BeBook Neo can reach world e-book stores
Relative newcomer Endless Ideas today brought out one of its first connected e-book players. The 6-inch BeBook Neo opts for a device-independent approach to downloadable books. It depends only on Wi-Fi to get online and points users to multiple third-party stores rather than to an internal shop. Endless further vows that users will have limited access to Google and Wikipedia, but it's not mentioned if this involves a full web browser.
VUDU adds Wikipedia app to its online service
VUDU has recently added Wikipedia to the interface of its on-demand video service, letting users access information on any movie or show they're considering watching. The application will also link to various actors, actresses, movies and directors related to the particular title they're watching. Users can browse Wikipedia like they would traditionally via a web browser on their PC.
WikiReader has more than 3m WikiPedia entries
Openmoko on Tuesday began shipping its WikiReader, a portable device that aims to bring Wikipedia offline. It contains over three million Wikipedia articles in English and doesn't connect to the Internet to get the information, instead storing the Wikipedia database on a microSD card and gets free, quarterly updates from the Wikipedia website. The device uses a monochrome touchscreen for navigation, which includes an on-screen keyboard and support for the site's well-known hotlinks.
Star Walk 1.2 for iPhone
VITO Technology says it has added meteor shower data and other updates to its iPhone stargazing app. Star Walk 1.2 now includes links to Wikipedia articles on planets, stars and other celestial bodies. The company says it has also improved the way stars are displayed, so that larger, brighter stars appear more distinct in comparison to smaller ones.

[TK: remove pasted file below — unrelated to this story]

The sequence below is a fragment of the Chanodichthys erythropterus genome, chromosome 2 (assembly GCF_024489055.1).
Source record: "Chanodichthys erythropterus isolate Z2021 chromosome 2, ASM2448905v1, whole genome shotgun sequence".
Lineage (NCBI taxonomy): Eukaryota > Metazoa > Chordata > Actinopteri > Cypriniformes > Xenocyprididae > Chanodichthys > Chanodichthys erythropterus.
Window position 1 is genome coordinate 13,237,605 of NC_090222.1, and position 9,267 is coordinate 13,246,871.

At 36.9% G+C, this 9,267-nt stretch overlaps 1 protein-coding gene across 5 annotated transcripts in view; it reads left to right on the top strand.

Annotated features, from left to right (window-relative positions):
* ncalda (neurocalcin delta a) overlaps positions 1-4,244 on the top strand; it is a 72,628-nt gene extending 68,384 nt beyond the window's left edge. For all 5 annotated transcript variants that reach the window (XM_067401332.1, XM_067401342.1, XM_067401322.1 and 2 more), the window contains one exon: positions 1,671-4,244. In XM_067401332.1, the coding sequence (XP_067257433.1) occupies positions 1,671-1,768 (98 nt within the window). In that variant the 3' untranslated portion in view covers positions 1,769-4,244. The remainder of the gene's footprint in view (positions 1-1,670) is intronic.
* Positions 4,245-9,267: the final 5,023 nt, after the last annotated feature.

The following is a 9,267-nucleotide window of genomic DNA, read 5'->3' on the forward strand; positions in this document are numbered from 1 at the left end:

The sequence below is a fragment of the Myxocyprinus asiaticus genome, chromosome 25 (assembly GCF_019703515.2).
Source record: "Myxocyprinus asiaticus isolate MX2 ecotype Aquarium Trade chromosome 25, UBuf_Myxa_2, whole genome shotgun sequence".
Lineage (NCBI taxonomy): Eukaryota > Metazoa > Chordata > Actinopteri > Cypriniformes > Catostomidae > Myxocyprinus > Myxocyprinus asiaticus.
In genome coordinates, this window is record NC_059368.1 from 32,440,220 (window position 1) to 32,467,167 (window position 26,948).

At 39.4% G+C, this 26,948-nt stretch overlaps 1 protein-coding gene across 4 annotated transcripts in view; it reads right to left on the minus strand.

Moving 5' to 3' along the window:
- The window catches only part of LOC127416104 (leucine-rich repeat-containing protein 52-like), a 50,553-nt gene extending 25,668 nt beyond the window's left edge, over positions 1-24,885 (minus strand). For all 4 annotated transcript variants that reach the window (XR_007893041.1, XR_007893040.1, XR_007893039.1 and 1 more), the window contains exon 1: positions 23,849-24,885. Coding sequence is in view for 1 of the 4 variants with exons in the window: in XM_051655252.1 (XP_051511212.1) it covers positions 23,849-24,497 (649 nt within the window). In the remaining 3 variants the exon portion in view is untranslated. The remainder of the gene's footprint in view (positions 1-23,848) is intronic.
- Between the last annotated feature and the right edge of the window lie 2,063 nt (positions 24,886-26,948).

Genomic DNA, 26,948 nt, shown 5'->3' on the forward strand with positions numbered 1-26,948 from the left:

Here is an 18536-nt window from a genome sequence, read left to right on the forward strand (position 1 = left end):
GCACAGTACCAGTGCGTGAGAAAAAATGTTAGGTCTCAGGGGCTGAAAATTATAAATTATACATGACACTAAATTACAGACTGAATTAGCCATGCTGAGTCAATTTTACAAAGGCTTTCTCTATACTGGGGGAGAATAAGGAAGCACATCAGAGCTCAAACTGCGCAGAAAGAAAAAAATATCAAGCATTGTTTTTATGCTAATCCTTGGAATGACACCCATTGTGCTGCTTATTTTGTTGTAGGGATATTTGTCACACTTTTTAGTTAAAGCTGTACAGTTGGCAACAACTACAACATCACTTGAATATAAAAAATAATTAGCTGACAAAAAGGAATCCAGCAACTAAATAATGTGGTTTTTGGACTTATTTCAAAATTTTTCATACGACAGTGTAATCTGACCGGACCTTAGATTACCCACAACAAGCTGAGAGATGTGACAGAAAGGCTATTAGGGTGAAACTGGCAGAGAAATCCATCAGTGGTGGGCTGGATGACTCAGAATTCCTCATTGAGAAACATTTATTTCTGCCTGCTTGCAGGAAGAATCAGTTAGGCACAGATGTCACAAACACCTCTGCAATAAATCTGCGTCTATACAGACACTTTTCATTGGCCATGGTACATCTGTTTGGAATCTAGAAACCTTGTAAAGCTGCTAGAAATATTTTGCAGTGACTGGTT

Speakapedia for Mac
Shiny Development has released Speakapedia 1.0, a Mac utility that converts WIkipedia articles into spoken words, and "seamlessly manages them as tracks" in iTunes. The application uses an article's main photo for iTunes album art. The utility allows knowledge-hungry users to "listen" to articles on their Macs and iPods, and has obvious benefits for those who are sight-impiared.
eMusic Adds Web Social
eMusic will try to improve its standing against iTunes and fellow web-based store Amazon MP3 soon by adding a social component to the music, the music service's chief David Pakman tells Fortune. Taking advantage of the need to buy music through the web portal, eMusic hopes to draw in buyers by providing deeper and constantly changing artist info through Web 2.0 sites. Musicians will frequently have Wikipedia pages for their biographies as well as relevant Flickr photo albums and YouTube videos.
Springlets for iPhone
Magnetism Studios, the company behind Insanely Great Tees clothing, has unveiled Springlets, a collection of home-screen functions for the iPhone and iPod touch. The collection of six icons allows users to jump directly to a number of online search databases, rather than having to load Safari and perform a Google search. Users can jump directly to Google's "I'm Feeling Lucky" search, IMDb, Chowhound, and Wikipedia. Springlets are downloadable through the iPhone and iPod touch only.
iClueless search suite
Efiko Software recently unveiled iClueless for iPhone and iPod touch users, a web-based software suite that enables users to find near anything on the internet. iClueless can find both the standard and mobile versions of a web page, enabling it to customize the browsing experience for either WiFi or the 2G network. The application can search Google, Yahoo, Wikipedia, ESPN, Amazon, and many other service listings. iClueless is available free of charge, and works through the embedded Safari browser on either device.